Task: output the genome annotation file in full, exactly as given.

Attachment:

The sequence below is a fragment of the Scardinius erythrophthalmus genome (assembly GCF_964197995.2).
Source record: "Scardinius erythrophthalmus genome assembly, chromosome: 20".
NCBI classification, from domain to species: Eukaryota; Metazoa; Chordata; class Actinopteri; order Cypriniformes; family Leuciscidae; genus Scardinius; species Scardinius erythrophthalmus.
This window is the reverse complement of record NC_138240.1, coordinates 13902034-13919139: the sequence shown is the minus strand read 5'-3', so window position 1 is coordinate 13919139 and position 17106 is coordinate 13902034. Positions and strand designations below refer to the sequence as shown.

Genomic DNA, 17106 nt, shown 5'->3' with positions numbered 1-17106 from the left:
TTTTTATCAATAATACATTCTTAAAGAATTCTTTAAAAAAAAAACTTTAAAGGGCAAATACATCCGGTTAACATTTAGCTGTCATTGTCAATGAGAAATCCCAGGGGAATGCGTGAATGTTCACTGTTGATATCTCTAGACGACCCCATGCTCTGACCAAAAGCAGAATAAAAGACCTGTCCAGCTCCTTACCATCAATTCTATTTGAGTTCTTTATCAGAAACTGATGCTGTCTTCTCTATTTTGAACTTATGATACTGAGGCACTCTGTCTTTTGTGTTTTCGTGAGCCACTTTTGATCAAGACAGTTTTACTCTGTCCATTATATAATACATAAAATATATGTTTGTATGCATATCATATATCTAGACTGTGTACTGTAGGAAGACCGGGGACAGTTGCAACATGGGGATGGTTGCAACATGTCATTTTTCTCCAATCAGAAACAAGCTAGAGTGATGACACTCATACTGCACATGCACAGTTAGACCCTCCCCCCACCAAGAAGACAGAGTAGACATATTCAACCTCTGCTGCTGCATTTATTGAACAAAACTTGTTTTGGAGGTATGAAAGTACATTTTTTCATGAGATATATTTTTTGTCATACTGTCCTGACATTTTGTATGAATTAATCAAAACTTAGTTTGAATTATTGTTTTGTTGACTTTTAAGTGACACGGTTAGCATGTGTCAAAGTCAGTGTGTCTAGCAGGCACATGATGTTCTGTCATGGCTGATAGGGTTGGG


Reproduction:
The sequence below is a fragment of the Scardinius erythrophthalmus genome (assembly GCF_964197995.2).
Source record: "Scardinius erythrophthalmus genome assembly, chromosome: 20".
NCBI classification, from domain to species: Eukaryota; Metazoa; Chordata; class Actinopteri; order Cypriniformes; family Leuciscidae; genus Scardinius; species Scardinius erythrophthalmus.
This window is the reverse complement of record NC_138240.1, coordinates 13902034-13919139: the sequence shown is the minus strand read 5'-3', so window position 1 is coordinate 13919139 and position 17106 is coordinate 13902034. Positions and strand designations below refer to the sequence as shown.

Genomic DNA, 17106 nt, shown 5'->3' with positions numbered 1-17106 from the left:
TTTTTATCAATAATACATTCTTAAAGAATTCTTTAAAAAAAAAACTTTAAAGGGCAAATACATCCGGTTAACATTTAGCTGTCATTGTCAATGAGAAATCCCAGGGGAATGCGTGAATGTTCACTGTTGATATCTCTAGACGACCCCATGCTCTGACCAAAAGCAGAATAAAAGACCTGTCCAGCTCCTTACCATCAATTCTATTTGAGTTCTTTATCAGAAACTGATGCTGTCTTCTCTATTTTGAACTTATGATACTGAGGCACTCTGTCTTTTGTGTTTTCGTGAGCCACTTTTGATCAAGACAGTTTTACTCTGTCCATTATATAATACATAAAATATATGTTTGTATGCATATCATATATCTAGACTGTGTACTGTAGGAAGACCGGGGACAGTTGCAACATGGGGATGGTTGCAACATGTCATTTTTCTCCAATCAGAAACAAGCTAGAGTGATGACACTCATACTGCACATGCACAGTTAGACCCTCCCCCCACCAAGAAGACAGAGTAGACATATTCAACCTCTGCTGCTGCATTTATTGAACAAAACTTGTTTTGGAGGTATGAAAGTACATTTTTTCATGAGATATATTTTTTGTCATACTGTCCTGACATTTTGTATGAATTAATCAAAACTTAGTTTGAATTATTGTTTTGTTGACTTTTAAGTGACACGGTTAGCATGTGTCAAAGTCAGTGTGTCTAGCAGGCACATGATGTTCTGTCATGGCTGATAGGGTTGGG